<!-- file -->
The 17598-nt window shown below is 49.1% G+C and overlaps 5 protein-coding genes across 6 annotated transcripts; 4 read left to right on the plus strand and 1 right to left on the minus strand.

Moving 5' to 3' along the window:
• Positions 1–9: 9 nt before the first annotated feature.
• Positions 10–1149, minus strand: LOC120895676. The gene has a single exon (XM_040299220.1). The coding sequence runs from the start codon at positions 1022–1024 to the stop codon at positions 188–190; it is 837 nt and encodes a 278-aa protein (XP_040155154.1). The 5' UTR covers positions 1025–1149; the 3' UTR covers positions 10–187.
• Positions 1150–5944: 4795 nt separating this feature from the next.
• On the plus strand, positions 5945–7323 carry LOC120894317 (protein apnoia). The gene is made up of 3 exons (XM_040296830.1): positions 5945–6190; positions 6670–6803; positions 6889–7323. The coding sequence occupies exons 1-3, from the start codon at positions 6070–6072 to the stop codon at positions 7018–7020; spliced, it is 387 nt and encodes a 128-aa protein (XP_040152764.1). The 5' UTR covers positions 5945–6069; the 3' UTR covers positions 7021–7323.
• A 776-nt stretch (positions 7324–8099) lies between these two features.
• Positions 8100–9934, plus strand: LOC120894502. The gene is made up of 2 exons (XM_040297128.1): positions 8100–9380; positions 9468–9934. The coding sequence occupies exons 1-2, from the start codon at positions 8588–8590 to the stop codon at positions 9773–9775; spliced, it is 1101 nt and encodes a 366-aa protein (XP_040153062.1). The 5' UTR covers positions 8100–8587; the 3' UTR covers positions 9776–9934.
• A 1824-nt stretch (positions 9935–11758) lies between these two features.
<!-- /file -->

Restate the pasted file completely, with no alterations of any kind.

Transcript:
The 17598-nt window shown below is 49.1% G+C and overlaps 5 protein-coding genes across 6 annotated transcripts; 4 read left to right on the plus strand and 1 right to left on the minus strand.

Moving 5' to 3' along the window:
• Positions 1–9: 9 nt before the first annotated feature.
• Positions 10–1149, minus strand: LOC120895676. The gene has a single exon (XM_040299220.1). The coding sequence runs from the start codon at positions 1022–1024 to the stop codon at positions 188–190; it is 837 nt and encodes a 278-aa protein (XP_040155154.1). The 5' UTR covers positions 1025–1149; the 3' UTR covers positions 10–187.
• Positions 1150–5944: 4795 nt separating this feature from the next.
• On the plus strand, positions 5945–7323 carry LOC120894317 (protein apnoia). The gene is made up of 3 exons (XM_040296830.1): positions 5945–6190; positions 6670–6803; positions 6889–7323. The coding sequence occupies exons 1-3, from the start codon at positions 6070–6072 to the stop codon at positions 7018–7020; spliced, it is 387 nt and encodes a 128-aa protein (XP_040152764.1). The 5' UTR covers positions 5945–6069; the 3' UTR covers positions 7021–7323.
• A 776-nt stretch (positions 7324–8099) lies between these two features.
• Positions 8100–9934, plus strand: LOC120894502. The gene is made up of 2 exons (XM_040297128.1): positions 8100–9380; positions 9468–9934. The coding sequence occupies exons 1-2, from the start codon at positions 8588–8590 to the stop codon at positions 9773–9775; spliced, it is 1101 nt and encodes a 366-aa protein (XP_040153062.1). The 5' UTR covers positions 8100–8587; the 3' UTR covers positions 9776–9934.
• A 1824-nt stretch (positions 9935–11758) lies between these two features.